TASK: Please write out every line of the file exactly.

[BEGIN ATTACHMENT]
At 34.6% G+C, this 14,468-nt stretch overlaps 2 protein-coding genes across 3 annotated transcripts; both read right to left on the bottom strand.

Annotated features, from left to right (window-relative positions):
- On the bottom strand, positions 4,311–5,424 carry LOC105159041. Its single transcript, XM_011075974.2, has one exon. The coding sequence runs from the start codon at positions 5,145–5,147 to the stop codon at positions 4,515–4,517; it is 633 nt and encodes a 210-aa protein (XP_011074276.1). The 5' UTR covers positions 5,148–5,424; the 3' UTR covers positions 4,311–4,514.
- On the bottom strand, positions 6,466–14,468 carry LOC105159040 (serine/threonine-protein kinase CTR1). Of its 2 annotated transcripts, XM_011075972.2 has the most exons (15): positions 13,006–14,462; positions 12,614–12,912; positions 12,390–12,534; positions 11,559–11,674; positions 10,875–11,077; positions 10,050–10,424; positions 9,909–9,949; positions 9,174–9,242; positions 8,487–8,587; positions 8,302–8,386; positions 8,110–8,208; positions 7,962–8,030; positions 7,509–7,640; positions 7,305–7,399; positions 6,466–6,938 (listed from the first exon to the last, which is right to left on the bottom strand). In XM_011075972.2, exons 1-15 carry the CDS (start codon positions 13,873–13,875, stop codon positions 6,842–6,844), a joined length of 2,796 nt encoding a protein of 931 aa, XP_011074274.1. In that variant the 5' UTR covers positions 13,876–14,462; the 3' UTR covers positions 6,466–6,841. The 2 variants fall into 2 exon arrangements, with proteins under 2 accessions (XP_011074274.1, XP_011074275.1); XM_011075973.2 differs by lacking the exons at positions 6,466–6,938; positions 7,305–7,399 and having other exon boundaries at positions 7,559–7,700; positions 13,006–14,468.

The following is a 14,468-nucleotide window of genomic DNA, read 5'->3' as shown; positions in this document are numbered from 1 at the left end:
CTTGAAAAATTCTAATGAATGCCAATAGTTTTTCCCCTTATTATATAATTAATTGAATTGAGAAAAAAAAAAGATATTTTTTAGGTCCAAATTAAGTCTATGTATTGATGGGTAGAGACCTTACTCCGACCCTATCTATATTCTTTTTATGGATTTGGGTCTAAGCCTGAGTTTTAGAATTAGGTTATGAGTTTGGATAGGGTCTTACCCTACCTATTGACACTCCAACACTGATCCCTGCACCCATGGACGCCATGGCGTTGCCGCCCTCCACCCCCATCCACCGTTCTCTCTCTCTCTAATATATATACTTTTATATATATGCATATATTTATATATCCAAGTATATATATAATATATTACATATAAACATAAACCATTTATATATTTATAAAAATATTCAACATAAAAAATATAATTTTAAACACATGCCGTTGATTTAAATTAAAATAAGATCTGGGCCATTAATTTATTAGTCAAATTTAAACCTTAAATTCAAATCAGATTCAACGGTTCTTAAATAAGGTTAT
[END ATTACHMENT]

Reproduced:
At 34.6% G+C, this 14,468-nt stretch overlaps 2 protein-coding genes across 3 annotated transcripts; both read right to left on the bottom strand.

Annotated features, from left to right (window-relative positions):
- On the bottom strand, positions 4,311–5,424 carry LOC105159041. Its single transcript, XM_011075974.2, has one exon. The coding sequence runs from the start codon at positions 5,145–5,147 to the stop codon at positions 4,515–4,517; it is 633 nt and encodes a 210-aa protein (XP_011074276.1). The 5' UTR covers positions 5,148–5,424; the 3' UTR covers positions 4,311–4,514.
- On the bottom strand, positions 6,466–14,468 carry LOC105159040 (serine/threonine-protein kinase CTR1). Of its 2 annotated transcripts, XM_011075972.2 has the most exons (15): positions 13,006–14,462; positions 12,614–12,912; positions 12,390–12,534; positions 11,559–11,674; positions 10,875–11,077; positions 10,050–10,424; positions 9,909–9,949; positions 9,174–9,242; positions 8,487–8,587; positions 8,302–8,386; positions 8,110–8,208; positions 7,962–8,030; positions 7,509–7,640; positions 7,305–7,399; positions 6,466–6,938 (listed from the first exon to the last, which is right to left on the bottom strand). In XM_011075972.2, exons 1-15 carry the CDS (start codon positions 13,873–13,875, stop codon positions 6,842–6,844), a joined length of 2,796 nt encoding a protein of 931 aa, XP_011074274.1. In that variant the 5' UTR covers positions 13,876–14,462; the 3' UTR covers positions 6,466–6,841. The 2 variants fall into 2 exon arrangements, with proteins under 2 accessions (XP_011074274.1, XP_011074275.1); XM_011075973.2 differs by lacking the exons at positions 6,466–6,938; positions 7,305–7,399 and having other exon boundaries at positions 7,559–7,700; positions 13,006–14,468.

The following is a 14,468-nucleotide window of genomic DNA, read 5'->3' as shown; positions in this document are numbered from 1 at the left end:
CTTGAAAAATTCTAATGAATGCCAATAGTTTTTCCCCTTATTATATAATTAATTGAATTGAGAAAAAAAAAAGATATTTTTTAGGTCCAAATTAAGTCTATGTATTGATGGGTAGAGACCTTACTCCGACCCTATCTATATTCTTTTTATGGATTTGGGTCTAAGCCTGAGTTTTAGAATTAGGTTATGAGTTTGGATAGGGTCTTACCCTACCTATTGACACTCCAACACTGATCCCTGCACCCATGGACGCCATGGCGTTGCCGCCCTCCACCCCCATCCACCGTTCTCTCTCTCTCTAATATATATACTTTTATATATATGCATATATTTATATATCCAAGTATATATATAATATATTACATATAAACATAAACCATTTATATATTTATAAAAATATTCAACATAAAAAATATAATTTTAAACACATGCCGTTGATTTAAATTAAAATAAGATCTGGGCCATTAATTTATTAGTCAAATTTAAACCTTAAATTCAAATCAGATTCAACGGTTCTTAAATAAGGTTAT